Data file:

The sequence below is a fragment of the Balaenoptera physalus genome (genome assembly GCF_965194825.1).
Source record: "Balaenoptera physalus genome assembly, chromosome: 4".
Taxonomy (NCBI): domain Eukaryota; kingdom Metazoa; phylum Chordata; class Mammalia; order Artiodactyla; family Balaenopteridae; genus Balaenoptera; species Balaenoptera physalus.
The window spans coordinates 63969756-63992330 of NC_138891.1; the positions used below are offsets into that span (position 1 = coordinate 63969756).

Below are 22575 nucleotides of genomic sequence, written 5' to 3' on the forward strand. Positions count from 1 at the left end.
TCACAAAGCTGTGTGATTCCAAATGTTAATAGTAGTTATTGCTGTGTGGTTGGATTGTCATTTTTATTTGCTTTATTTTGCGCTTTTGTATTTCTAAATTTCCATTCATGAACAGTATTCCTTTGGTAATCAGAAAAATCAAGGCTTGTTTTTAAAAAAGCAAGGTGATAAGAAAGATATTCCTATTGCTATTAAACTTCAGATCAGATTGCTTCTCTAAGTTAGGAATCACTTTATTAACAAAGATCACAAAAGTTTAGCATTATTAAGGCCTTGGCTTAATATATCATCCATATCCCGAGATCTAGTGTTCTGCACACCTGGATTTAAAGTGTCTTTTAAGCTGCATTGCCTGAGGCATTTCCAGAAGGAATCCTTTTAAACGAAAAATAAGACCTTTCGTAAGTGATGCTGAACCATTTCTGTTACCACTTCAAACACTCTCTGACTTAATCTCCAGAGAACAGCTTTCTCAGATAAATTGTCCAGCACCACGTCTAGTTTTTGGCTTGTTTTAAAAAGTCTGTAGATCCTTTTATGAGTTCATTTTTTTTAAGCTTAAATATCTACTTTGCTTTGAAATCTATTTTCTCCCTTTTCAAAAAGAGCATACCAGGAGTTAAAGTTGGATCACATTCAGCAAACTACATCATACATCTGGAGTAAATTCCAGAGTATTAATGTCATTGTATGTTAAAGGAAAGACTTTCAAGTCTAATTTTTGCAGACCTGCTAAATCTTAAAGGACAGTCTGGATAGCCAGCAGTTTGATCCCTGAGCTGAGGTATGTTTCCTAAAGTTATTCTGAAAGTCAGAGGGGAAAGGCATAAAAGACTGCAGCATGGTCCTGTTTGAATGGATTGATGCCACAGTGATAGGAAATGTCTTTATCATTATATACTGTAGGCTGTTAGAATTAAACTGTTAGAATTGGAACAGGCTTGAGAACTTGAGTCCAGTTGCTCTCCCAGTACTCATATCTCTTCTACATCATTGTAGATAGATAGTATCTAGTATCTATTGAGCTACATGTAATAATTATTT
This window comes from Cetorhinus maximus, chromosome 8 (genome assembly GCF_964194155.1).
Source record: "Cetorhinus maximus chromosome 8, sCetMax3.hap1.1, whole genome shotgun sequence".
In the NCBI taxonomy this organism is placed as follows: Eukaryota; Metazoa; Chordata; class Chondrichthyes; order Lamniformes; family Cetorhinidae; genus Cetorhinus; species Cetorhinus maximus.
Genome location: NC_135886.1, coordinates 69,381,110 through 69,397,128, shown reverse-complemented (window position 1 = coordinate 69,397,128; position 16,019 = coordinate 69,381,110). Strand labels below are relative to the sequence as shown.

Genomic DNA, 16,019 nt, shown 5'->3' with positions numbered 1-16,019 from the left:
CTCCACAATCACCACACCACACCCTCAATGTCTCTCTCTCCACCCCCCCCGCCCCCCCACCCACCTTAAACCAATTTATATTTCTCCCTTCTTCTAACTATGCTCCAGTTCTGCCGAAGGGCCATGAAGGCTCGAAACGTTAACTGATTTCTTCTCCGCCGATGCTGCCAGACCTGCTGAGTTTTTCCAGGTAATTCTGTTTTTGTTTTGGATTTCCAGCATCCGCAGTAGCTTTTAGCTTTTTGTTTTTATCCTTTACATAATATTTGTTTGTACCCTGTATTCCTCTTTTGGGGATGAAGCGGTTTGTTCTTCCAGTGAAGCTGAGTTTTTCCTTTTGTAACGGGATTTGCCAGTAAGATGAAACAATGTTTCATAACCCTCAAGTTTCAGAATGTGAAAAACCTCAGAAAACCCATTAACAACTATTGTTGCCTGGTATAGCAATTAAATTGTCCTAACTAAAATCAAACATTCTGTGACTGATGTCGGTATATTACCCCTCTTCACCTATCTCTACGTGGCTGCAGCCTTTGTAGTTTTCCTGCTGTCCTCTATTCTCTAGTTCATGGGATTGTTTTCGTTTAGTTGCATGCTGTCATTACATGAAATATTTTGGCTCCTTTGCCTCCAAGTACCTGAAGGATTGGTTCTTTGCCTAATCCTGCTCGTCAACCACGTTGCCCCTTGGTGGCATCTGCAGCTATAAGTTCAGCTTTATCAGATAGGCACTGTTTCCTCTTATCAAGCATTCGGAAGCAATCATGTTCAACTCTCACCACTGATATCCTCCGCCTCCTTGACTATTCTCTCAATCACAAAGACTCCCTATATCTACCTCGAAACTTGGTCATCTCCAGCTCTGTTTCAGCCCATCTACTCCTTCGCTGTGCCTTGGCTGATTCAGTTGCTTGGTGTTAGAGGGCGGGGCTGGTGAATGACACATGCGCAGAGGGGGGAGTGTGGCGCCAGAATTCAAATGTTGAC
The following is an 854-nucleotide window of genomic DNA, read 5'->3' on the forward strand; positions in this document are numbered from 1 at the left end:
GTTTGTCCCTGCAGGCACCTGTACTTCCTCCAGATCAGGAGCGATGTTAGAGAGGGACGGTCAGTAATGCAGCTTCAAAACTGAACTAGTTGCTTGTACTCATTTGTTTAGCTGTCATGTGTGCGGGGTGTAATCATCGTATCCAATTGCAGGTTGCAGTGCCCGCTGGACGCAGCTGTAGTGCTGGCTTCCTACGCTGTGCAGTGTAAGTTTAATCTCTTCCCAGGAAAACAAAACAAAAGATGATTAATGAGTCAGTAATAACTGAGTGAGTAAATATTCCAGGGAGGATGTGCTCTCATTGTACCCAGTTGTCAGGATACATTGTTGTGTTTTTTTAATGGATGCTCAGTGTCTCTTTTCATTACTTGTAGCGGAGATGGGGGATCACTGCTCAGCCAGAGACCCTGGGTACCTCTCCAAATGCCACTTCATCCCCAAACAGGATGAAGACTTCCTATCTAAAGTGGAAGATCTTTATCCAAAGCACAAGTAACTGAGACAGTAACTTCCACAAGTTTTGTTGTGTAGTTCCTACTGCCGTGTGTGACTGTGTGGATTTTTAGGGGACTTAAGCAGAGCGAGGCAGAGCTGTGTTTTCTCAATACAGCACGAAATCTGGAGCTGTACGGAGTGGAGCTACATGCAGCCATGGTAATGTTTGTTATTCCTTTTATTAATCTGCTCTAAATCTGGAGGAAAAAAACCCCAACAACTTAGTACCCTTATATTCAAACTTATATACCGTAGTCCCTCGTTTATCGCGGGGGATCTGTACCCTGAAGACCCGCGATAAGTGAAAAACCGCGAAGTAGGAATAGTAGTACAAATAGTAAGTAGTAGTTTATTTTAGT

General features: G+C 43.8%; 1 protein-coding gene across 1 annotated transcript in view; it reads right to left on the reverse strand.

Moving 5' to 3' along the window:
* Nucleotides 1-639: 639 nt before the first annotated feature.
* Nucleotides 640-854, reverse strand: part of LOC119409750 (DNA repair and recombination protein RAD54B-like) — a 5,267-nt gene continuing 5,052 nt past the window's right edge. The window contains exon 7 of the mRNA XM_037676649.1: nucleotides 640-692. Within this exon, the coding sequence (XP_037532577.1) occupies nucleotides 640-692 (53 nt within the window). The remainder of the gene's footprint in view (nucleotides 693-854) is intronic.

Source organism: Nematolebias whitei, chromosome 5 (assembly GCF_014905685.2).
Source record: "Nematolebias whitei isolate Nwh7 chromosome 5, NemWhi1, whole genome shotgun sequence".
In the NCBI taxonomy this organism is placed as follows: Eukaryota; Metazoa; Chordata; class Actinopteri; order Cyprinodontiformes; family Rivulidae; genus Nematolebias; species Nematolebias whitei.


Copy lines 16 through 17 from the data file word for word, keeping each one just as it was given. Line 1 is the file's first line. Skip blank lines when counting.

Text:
Moving 5' to 3' along the window:
* Nucleotides 1-639: 639 nt before the first annotated feature.